Take the 2-minute tour ×
Stack Overflow is a question and answer site for professional and enthusiast programmers. It's 100% free, no registration required.

I am using ruby on rails 3. I have a model called Content. Within the controller, I extract some variables and pass them to the Viewer. In the Viewer, I would like to use of my self made functions so that I don't have too much logic and code in the Viewer. I defined these functions in the ContentsHelper module.

My functions defined in the ContentsHelper module are making use of ActionViewer helper functions, however these are not available in the ContentsHelper module. I am getting for example NoMethodError: undefined method content_tag' for #<Content:0x1025b9458> error.

How is it possible to make all the ActionViewer helper functions available?


following suggestion of Tim:

module ContentsHelper
include ActionView::Helpers
  def bla
    content_tag(:h2, self.title)        

I can run the bla method as Content.bla in the console. This is perfect!

But when I replacec content_tag with image_tag, then I run into trouble and get this error:

NoMethodError: undefined method `config'
from /Users/sonat/.rvm/gems/ruby-1.8.7-p334/gems/activemodel-3.0.0/lib/active_model/attribute_methods.rb:364:in `method_missing'
from /Users/sonat/.rvm/gems/ruby-1.8.7-p334/gems/activerecord-3.0.0/lib/active_record/attribute_methods.rb:46:in `method_missing'
from /Users/sonat/.rvm/gems/ruby-1.8.7-p334/gems/activerecord-3.0.0/lib/active_record/attribute_methods.rb:44:in `send'

I can see that module that is responsible of the image_tag method is missing "something". I would appreciate if you guys tell me the general approach in finding what is missing and how I could solve the problem.

share|improve this question
what are your 'self made functions' doing? It would be helpful to seeing the code that you are describing. Rails sticks close to a set of configuration patterns. I recommend sticking really close to these patterns at first because they are proven. After awhile, you can make alterations or even contribute to the pattern itself. –  natedavisolds Jun 7 '11 at 21:25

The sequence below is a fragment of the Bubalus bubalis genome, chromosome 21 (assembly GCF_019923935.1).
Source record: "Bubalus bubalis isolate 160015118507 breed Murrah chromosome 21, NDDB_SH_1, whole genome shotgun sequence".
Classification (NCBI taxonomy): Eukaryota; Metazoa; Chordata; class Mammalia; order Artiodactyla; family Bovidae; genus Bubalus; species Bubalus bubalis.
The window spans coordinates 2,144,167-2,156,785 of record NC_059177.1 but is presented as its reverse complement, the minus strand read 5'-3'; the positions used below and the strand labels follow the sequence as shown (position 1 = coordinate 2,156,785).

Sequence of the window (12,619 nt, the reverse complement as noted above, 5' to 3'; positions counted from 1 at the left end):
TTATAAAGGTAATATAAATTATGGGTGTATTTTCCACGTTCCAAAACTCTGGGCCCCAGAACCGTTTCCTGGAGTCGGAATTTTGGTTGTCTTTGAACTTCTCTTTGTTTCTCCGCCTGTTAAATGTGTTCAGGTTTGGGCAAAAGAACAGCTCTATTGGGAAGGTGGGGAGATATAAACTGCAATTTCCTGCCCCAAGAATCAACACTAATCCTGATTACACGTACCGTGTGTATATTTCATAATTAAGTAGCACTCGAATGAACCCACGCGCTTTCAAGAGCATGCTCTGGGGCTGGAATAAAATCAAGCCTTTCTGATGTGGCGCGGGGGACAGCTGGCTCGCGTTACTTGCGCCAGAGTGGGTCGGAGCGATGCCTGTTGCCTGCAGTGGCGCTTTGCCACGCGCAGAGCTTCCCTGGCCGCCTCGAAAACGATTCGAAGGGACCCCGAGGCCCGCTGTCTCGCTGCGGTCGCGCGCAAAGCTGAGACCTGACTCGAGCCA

Looks like you might need to make sure that the :controller module-level variable is available: drawohara.com/post/24582894/… –  Tim Snowhite Jun 7 '11 at 21:59
That your edit is talking about running Content.bla in the console is concerning. The console does not load the view context, it's really only for running model methods. There's so much context missing (like the whole request context) that means many things (like path helpers) can't work in the console without a lot of hacking around (which makes most efforts to use the console to test non-model methods invalid). –  smathy Jun 8 '11 at 16:04
(cc @natedavisolds) It would really help if we could see which TagHelpers methods you're trying to leverage in your helper, so that we can advise you on whether it would be better to split this out into a half-view, half-model style, or if string-generation at the model level really is a good way to go here. –  Tim Snowhite Jun 8 '11 at 17:16

2 Answers 2

up vote 2 down vote accepted

Looks like you're trying to do something odd like to use the helper method inside your model instead of inside your view. Helper methods are for views, not for models.


Tim asked if I could provide some links to other resources, but really this is such basic stuff that I'm not aware of anything dealing with this. Mostly tutorials deal with unusual things like using helpers outside views.

So instead, here's some code:


module ContentsHelper
  def foo
    content_tag :p, "Foo"


<h1>Listing Contents</h1>

<%= foo %>

The HTML output when going to /contents URL

<h1>Listing Contents</h1>


And that's as hard as it is.

share|improve this answer